Synopses & Reviews
A client from a decades-old case reaches out to Boston PI Spenser but can he rescue troubled April Kyle once more?
Longtime Spenser fans will remember that once upon a time, though not so long ago, there was a girl named April Kyle a beautiful teenage runaway who turned to prostitution to escape her terrible family life. The book was 1982's Ceremony, and, thanks to Spenser, April escaped Boston's "Combat Zone" for the relative safety of a high-class New York City bordello. April resurfaced in Taming a Sea-Horse, again in dire need of Spenser's rescue this time from the clutches of a controlling lover. But April Kyle's return in Hundred-Dollar Baby is nothing short of shocking.
When a mature, beautiful, and composed April strides into Spenser's office, the Boston PI barely hesitates before recognizing his once and future client. Now a well-established madam herself, April oversees an upscale call-girl operation in Boston's Back Bay. Still looking for Spenser's approval, it takes her a moment before she can ask him, again, for his assistance. Her business is a success; what's more, it's an all-female enterprise. Now that some men are trying to take it away from her, she needs Spenser.
April claims to be in the dark about who it is that's trying to shake her down, but with a bit of legwork and a bit more muscle, Spenser and Hawk find ties to organized crime and local kingpin Tony Marcus, as well as a scheme to franchise the operation across the country. As Spenser again plays the gallant knight, it becomes clear that April's not as innocent as she seems. In fact, she may be her own worst enemy.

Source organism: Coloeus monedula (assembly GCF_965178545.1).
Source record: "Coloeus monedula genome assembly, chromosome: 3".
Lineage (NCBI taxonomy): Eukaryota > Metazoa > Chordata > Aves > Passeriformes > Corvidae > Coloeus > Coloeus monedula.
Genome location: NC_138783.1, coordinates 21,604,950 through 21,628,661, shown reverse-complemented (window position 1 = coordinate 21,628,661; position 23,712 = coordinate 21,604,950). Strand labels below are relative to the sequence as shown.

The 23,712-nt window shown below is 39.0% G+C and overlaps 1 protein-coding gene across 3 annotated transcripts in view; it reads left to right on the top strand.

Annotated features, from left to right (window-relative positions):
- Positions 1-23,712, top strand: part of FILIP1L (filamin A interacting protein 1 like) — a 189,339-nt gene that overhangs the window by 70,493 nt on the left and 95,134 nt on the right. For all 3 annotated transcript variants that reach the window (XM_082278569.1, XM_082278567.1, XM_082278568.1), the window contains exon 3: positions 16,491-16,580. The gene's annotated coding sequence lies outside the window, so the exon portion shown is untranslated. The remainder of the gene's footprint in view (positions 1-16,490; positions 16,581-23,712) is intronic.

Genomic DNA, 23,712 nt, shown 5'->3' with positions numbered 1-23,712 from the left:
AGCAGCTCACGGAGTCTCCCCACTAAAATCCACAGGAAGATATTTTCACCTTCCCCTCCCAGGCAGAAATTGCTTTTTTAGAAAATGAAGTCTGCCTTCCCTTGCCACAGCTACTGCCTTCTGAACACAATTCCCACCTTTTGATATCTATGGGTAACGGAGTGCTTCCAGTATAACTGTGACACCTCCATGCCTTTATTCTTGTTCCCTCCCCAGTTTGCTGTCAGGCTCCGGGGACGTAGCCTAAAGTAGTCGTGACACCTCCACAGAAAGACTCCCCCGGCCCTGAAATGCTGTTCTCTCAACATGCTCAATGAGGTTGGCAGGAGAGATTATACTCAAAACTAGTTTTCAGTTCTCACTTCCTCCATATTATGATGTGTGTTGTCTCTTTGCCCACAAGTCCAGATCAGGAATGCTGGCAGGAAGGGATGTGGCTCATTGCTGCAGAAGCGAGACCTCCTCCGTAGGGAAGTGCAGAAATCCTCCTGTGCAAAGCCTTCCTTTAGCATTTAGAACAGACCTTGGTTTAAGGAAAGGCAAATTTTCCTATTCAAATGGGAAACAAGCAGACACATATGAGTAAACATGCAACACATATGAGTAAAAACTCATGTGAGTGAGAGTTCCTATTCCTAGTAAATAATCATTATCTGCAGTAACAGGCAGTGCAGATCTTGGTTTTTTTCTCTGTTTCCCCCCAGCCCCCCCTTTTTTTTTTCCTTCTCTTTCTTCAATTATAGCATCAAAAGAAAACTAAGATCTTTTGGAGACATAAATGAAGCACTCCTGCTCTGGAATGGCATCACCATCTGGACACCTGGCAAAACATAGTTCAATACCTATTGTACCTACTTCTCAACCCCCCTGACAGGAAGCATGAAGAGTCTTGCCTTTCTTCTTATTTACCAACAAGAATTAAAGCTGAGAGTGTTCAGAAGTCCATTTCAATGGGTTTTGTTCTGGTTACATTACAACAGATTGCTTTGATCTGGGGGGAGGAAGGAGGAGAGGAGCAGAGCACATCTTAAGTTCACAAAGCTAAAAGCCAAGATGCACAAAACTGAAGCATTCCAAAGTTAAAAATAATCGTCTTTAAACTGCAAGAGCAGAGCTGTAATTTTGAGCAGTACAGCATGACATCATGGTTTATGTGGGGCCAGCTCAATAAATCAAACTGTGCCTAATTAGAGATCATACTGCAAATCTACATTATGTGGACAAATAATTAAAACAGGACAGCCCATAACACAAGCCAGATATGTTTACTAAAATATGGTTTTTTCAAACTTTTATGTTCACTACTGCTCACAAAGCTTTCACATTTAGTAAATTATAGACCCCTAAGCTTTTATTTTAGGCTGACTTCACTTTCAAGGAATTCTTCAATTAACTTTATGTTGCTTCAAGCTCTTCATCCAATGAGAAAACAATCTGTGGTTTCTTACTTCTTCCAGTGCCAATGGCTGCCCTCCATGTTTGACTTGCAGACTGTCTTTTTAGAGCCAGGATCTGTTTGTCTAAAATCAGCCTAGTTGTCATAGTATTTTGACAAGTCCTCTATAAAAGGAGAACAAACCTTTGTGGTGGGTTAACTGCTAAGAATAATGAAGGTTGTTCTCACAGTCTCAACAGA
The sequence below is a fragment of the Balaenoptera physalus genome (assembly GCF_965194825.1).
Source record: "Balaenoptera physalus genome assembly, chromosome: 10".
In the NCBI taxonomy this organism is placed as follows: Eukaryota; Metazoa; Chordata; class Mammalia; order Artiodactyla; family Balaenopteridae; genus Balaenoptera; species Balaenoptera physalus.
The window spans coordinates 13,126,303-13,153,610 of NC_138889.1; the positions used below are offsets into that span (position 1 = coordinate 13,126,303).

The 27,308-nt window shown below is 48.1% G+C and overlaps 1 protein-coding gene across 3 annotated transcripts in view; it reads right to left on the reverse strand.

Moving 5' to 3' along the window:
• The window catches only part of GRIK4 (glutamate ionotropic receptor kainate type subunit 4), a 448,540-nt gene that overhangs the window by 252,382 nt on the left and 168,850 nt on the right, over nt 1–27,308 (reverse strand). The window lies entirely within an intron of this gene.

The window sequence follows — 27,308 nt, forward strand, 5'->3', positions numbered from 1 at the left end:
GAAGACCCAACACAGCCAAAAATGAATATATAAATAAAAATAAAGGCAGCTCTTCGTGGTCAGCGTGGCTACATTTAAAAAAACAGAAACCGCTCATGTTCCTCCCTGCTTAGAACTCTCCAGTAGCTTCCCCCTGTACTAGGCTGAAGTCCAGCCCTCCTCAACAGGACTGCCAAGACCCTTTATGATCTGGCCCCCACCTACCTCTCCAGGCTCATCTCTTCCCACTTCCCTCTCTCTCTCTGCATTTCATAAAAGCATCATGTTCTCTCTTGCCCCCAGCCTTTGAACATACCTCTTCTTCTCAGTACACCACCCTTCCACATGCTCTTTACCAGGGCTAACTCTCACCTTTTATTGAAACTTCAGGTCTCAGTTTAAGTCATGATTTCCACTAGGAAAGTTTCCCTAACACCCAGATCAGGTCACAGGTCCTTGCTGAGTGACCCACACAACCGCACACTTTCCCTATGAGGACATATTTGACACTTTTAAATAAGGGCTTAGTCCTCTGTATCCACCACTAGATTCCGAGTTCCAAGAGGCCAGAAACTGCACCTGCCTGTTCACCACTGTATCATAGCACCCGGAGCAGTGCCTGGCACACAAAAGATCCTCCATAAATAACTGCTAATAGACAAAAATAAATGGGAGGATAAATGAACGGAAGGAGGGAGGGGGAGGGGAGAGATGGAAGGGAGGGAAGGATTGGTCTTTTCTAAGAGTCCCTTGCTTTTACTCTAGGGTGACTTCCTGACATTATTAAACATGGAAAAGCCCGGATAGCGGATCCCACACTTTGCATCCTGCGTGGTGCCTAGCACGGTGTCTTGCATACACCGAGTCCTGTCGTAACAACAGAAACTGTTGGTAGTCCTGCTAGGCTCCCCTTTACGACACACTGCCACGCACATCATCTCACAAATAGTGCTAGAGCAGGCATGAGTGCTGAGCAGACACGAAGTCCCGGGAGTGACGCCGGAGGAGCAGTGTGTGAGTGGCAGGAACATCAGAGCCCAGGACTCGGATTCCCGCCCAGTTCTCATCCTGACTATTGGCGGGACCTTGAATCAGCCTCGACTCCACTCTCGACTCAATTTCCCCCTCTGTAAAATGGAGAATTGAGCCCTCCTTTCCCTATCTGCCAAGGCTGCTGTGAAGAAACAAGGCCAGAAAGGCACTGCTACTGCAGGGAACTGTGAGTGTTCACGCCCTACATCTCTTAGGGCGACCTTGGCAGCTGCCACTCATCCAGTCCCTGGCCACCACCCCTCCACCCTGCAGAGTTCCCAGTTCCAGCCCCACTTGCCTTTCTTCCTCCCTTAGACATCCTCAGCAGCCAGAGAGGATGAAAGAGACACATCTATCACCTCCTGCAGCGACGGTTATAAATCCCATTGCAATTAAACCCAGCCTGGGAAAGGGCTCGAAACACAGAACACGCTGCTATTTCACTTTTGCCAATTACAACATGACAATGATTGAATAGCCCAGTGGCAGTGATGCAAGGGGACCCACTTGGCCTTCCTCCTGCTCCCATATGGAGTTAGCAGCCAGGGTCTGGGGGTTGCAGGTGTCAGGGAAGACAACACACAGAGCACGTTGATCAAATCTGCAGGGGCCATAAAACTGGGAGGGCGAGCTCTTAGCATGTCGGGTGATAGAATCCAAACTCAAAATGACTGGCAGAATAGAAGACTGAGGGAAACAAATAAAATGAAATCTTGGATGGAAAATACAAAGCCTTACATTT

"April Kyle, the damsel in distress that Spenser rescued in two earlier books, Ceremony (1982) and Taming a Sea Horse (1986), again turns to the iconic Boston PI for help in the 34th entry in Parker's popular series. Cynical yet romantic, Spenser easily handles the immediate threat of some men trying to muscle in on the high-class Boston whorehouse April is running. Unfortunately, that isn't the real problem, and Spenser without much surprise finds that April, the thugs and everyone else involved is lying to him. Instead of walking away, Spenser continues to probe, following trails that lead to New York, a con artist, mob connections and other complications. This is vintage Parker, with Spenser exchanging witty dialogue with the faithful Hawk, sexy dialogue with his beloved Susan and smart-alecky dialogue with cops and villains. The old pros can make it look easy, and that goes for both the author and his hero as they deliver the goods smoothly and with inimitable style." Publishers Weekly (Copyright Reed Business Information, Inc.)
"There are no great surprises in Hundred-Dollar Baby, but Spenser and company guarantee a pleasant outing to Boston with just enough thrills and bad guys to spice up the trip." Orlando Sentinel
"Spenser's detective chops are less in evidence than his messiah complex. Even the dialogue, always Parker's specialty, sounds suspiciously like Elmore Leonard." Kirkus Reviews
April Kyle, a prostitute from Spenser's past, comes back into his life-with deadly complications.
About the Author
Robert B. Parker has long been acknowledged as the dean of American crime fiction.